In a second study (New England Journal of Medicine – PIVOT study) led by Dr.Timothy Wilt of the University of Minnesota School of Medicine, 731 men were followed for ten years, after being diagnosed with prostate cancer.  Some had surgery, some did nothing.

At the end of the ten years 47 per cent of the surgery men died during the study compared with 50 per cent of those having nothing. This difference is not deemed statistically significant. However, importantly, men who choose to do nothing are only half as likely to suffer from urinary incontinence or erectile dysfunction.

"We think our results apply to the vast majority of men diagnosed with prostate cancer today," said Dr. Wilt to the Chicago Tribune.

Importantly, in this study only 3 per cent of men diagnosed with prostate cancer actually died from it, whether they had had surgery or not! The rest died of other causes!

So this study also shows orthodox prostate treatment in men over 60 does not extend life. However, men who have surgery are much more likely to suffer side-effects - overall more than 50 per cent suffer impotence, and more than 10 per cent suffer incontinence.

Over 55 and diagnosed with prostate cancer? Watch and wait

Both the US National Health Institutes and the American Society of Clinical Oncology recommend ‘Active surveillance’, or ‘Active Monitoring’. The ‘cut off’ is a Gleeson score of 6 or lower. Starting once every three months then every 6 months this may become once per year and then once every two years. 50 per cent of men diagnosed in America in 2016 with early stage prostate cancer now ‘watch and wait’. CANCERactive first recommended this strategy in 2005, 11 years ago and four years ahead of other UK charities. Five years ago in America only 10 per cent of men followed Active surveillance programmes.

One expert US oncologist Dr. Matthew R. Cooperberg, a urologist and epidemiologist at the University of California, San Francisco, is actually arguing for new terminology that says there is abnormality but doesn’t use the ‘C’ word. Cooperberg observes that life expectancy in the over 60s is 10-15 years when diagnosed, even without treatment.

IMPORTANT: Can you take your own steps to treat your prostate cancer and live longer?

The idea of simply ‘waiting’ can fill men with some horror. But then so too can the thought of prostate surgery, drugs to cut testosterone, radiotherapy and debilitating side-effects.

So can you take matters in hand? The answer is an emphatic ‘Yes’.

1. Prostate cancer risk and aggression increases the more saturated fat, such as cows’ dairy, and alcohol you consume. Higher triglyceride levels in the blood stream are known to progress the disease.


2. Conversely, diets high in polyphenols (such as pomegranate, curcumin, resveratrol and EGCG in green tea) slow growth. One supplement, POMI-T, developed by Professor Robert Thomas has been shown to reduce PSA levels in clinical trials. Thomas originally had all newly diagnosed men around his hospital on broccoli, tomatoes and light daily exercise, pushing back the need for surgery by at least three years. Oestrogen regulators like Indole 3 Carbinol and melatonin also help slow the process.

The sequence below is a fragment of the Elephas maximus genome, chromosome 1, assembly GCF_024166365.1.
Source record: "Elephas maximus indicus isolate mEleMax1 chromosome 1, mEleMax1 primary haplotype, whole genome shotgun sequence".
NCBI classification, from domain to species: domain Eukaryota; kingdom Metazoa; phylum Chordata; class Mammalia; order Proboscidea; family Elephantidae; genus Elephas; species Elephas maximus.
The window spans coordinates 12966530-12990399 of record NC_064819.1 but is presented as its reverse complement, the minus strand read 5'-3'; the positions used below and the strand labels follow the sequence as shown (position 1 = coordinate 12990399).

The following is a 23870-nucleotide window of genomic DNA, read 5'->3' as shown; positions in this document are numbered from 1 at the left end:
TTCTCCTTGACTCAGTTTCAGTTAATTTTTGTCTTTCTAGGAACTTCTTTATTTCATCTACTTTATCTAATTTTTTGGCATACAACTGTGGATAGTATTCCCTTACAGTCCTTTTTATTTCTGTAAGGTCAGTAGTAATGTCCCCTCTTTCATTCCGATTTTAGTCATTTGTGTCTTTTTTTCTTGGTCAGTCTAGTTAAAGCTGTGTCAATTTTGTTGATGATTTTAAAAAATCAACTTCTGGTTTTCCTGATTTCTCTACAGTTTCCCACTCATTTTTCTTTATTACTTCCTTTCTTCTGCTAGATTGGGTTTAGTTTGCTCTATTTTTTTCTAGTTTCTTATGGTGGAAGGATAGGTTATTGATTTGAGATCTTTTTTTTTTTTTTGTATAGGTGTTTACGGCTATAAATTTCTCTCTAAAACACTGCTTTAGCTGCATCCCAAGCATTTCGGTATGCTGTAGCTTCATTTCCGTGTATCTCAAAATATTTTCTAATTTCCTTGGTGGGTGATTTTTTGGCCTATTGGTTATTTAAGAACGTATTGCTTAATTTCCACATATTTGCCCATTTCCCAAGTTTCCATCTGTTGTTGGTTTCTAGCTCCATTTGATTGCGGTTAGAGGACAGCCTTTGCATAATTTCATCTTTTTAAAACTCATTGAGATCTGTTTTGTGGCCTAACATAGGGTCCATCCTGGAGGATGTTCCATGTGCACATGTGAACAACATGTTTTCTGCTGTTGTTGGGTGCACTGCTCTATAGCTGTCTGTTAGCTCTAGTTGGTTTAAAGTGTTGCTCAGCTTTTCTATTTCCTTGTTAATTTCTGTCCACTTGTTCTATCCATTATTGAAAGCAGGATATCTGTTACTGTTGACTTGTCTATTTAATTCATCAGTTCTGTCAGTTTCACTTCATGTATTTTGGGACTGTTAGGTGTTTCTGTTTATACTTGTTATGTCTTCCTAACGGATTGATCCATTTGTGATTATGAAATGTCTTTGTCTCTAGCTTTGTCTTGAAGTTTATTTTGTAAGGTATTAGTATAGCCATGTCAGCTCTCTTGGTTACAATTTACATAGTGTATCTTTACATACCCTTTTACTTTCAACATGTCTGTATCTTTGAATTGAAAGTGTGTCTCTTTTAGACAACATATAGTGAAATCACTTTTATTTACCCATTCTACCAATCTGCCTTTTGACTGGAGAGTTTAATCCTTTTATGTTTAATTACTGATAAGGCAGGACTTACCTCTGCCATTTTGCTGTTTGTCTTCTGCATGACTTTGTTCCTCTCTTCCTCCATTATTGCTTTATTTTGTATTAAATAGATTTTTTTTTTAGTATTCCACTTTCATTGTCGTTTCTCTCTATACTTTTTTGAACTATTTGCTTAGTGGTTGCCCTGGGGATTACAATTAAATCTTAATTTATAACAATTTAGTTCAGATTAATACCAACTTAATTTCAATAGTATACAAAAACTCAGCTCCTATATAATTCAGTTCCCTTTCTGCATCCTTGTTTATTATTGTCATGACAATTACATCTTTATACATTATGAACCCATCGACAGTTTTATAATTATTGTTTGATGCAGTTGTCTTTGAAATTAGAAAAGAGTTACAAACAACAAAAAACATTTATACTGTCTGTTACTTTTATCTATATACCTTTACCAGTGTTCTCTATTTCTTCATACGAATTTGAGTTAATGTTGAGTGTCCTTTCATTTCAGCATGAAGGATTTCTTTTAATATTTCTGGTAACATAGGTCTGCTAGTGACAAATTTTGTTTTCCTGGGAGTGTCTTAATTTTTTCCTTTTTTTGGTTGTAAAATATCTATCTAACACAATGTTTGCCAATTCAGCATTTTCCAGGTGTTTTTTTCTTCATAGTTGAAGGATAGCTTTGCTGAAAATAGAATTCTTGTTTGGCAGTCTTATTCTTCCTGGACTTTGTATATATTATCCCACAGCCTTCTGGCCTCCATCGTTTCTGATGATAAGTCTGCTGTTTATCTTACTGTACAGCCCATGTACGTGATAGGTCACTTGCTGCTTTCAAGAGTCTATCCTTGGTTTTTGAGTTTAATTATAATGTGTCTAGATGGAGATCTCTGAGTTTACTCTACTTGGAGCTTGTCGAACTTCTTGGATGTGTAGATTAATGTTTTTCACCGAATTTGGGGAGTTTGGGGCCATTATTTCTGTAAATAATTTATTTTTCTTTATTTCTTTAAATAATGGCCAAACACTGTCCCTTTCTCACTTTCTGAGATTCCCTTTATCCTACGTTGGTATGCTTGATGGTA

3. A good diet and lifestyle can limit prostate cancer growth rate. And there is research concluding that both curcumin and grape seed extract can reduce metastases in prostate cancer.


4. German Clinics (such as Klinik St Georg) have evidence that prostate biopsies, apart from risking infection and impotence, can spread the disease. There are UK clinical studies concluding the same. Do you really need a biopsy?


5. Rather than invasive surgery, men should look into localised hyperthermia (also called Ablation). This can melt away the tumour and hospitalisation is short with side-effects minimal. The prostate tumour can be heated using High Intensity Focused Ultrasound (HIFU) or a tube with a metal element placed in the middle of the tumour.

GO TO: Localised Hyperthermia - a minimally invasive alternative prostate cancer treatment


6. The Nanoknife IRE, which uses needles either side of the tumour and passes a current through the tumour to punch holes in the cancer cells causing them to lyse, is another potential option.


7. Instead of radiotherapy and brachytherapy, less damaging and more contained proton therapy is now increasing in popularity in America.


8. Research in 2008 linked 13 chemicals to prostate cancer. All these chemicals were ‘oestrogen mimics’. Research has shown that where selenium levels are low, supplementation of up to 200 micrograms can have positive effects. Selenium can displace chemicals and heavy metals from the body.


9. Vitamin D, the sunshine vitamin, has been shown in research to reduce both risk and aggression. Public Health, England advise everybody to go in the sun and, if you can’t, to supplement. Harvard Medical School advise supplementation at 5,000IUs per day for people with cancer.


10. Men who incorporate a higher overall ratio of plant-based foods and herbs into their diets reduce aggressive prostate cancer risk by 25 per cent according to a University of South Carolina study. Researchers claimed the benefit came from bioactive compounds called flavonoids found in colourful foods (for example, strawberries, grapes, greens, onions, citrus fruits).


11. Another study showed the higher your consumption of naturally fibrous foods the stronger your immune system; while yet another showed the same high-fibre diet slowed prostate cancer growth. 


12. Maintaining a healthy gut (taking probiotics and probiotic foods like Kefir, Sauerkraut and unpasteurized milk products) can boost the immune system and lower bad triglyceride levels. Extra virgin olive oil, fish oils and consuming nuts and seeds can also help significantly.

It looks like a Rainbow Diet might offer significant survival benefits for men over 60, who are diagnosed with prostate cancer.

GO TO: The Causes and alternative treatments of Prostate Cancer